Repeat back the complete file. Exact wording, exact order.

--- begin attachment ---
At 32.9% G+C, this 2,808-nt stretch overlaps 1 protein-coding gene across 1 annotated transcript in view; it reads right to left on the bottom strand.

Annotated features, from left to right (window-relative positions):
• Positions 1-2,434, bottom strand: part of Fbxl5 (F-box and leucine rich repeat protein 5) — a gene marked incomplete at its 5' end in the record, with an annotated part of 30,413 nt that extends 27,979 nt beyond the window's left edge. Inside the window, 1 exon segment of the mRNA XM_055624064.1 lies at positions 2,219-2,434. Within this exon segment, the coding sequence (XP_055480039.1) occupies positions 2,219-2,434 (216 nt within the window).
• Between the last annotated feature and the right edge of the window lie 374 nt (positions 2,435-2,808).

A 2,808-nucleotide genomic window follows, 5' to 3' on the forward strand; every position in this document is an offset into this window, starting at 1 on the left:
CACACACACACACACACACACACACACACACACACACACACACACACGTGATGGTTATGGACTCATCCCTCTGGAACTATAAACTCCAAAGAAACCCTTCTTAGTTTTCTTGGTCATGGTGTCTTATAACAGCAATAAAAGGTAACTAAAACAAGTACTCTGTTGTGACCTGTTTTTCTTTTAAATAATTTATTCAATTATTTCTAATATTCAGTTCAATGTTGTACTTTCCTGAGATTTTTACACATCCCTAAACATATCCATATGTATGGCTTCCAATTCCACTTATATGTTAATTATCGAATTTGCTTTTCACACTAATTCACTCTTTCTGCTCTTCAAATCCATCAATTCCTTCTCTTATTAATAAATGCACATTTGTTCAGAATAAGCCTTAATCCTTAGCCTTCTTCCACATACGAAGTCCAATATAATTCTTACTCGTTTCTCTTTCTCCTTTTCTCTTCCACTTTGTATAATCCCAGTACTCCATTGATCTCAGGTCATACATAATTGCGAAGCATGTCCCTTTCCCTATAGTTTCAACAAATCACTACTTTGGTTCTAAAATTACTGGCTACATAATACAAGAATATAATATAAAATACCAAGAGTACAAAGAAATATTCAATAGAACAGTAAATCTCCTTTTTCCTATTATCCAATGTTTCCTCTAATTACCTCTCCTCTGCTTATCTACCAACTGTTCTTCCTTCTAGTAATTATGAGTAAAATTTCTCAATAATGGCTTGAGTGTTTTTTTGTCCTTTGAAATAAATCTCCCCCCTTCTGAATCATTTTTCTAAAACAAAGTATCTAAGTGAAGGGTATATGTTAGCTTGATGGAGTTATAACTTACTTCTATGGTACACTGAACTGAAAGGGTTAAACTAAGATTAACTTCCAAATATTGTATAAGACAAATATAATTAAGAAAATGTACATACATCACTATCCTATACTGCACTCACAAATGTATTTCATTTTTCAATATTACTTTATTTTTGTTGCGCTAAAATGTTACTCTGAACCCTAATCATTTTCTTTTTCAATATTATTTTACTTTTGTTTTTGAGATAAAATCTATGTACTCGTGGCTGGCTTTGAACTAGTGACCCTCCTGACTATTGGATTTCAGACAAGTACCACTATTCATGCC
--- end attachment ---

At 32.9% G+C, this 2,808-nt stretch overlaps 1 protein-coding gene across 1 annotated transcript in view; it reads right to left on the bottom strand.

Annotated features, from left to right (window-relative positions):
• Positions 1-2,434, bottom strand: part of Fbxl5 (F-box and leucine rich repeat protein 5) — a gene marked incomplete at its 5' end in the record, with an annotated part of 30,413 nt that extends 27,979 nt beyond the window's left edge. Inside the window, 1 exon segment of the mRNA XM_055624064.1 lies at positions 2,219-2,434. Within this exon segment, the coding sequence (XP_055480039.1) occupies positions 2,219-2,434 (216 nt within the window).
• Between the last annotated feature and the right edge of the window lie 374 nt (positions 2,435-2,808).

A 2,808-nucleotide genomic window follows, 5' to 3' on the forward strand; every position in this document is an offset into this window, starting at 1 on the left:
CACACACACACACACACACACACACACACACACACACACACACACACGTGATGGTTATGGACTCATCCCTCTGGAACTATAAACTCCAAAGAAACCCTTCTTAGTTTTCTTGGTCATGGTGTCTTATAACAGCAATAAAAGGTAACTAAAACAAGTACTCTGTTGTGACCTGTTTTTCTTTTAAATAATTTATTCAATTATTTCTAATATTCAGTTCAATGTTGTACTTTCCTGAGATTTTTACACATCCCTAAACATATCCATATGTATGGCTTCCAATTCCACTTATATGTTAATTATCGAATTTGCTTTTCACACTAATTCACTCTTTCTGCTCTTCAAATCCATCAATTCCTTCTCTTATTAATAAATGCACATTTGTTCAGAATAAGCCTTAATCCTTAGCCTTCTTCCACATACGAAGTCCAATATAATTCTTACTCGTTTCTCTTTCTCCTTTTCTCTTCCACTTTGTATAATCCCAGTACTCCATTGATCTCAGGTCATACATAATTGCGAAGCATGTCCCTTTCCCTATAGTTTCAACAAATCACTACTTTGGTTCTAAAATTACTGGCTACATAATACAAGAATATAATATAAAATACCAAGAGTACAAAGAAATATTCAATAGAACAGTAAATCTCCTTTTTCCTATTATCCAATGTTTCCTCTAATTACCTCTCCTCTGCTTATCTACCAACTGTTCTTCCTTCTAGTAATTATGAGTAAAATTTCTCAATAATGGCTTGAGTGTTTTTTTGTCCTTTGAAATAAATCTCCCCCCTTCTGAATCATTTTTCTAAAACAAAGTATCTAAGTGAAGGGTATATGTTAGCTTGATGGAGTTATAACTTACTTCTATGGTACACTGAACTGAAAGGGTTAAACTAAGATTAACTTCCAAATATTGTATAAGACAAATATAATTAAGAAAATGTACATACATCACTATCCTATACTGCACTCACAAATGTATTTCATTTTTCAATATTACTTTATTTTTGTTGCGCTAAAATGTTACTCTGAACCCTAATCATTTTCTTTTTCAATATTATTTTACTTTTGTTTTTGAGATAAAATCTATGTACTCGTGGCTGGCTTTGAACTAGTGACCCTCCTGACTATTGGATTTCAGACAAGTACCACTATTCATGCC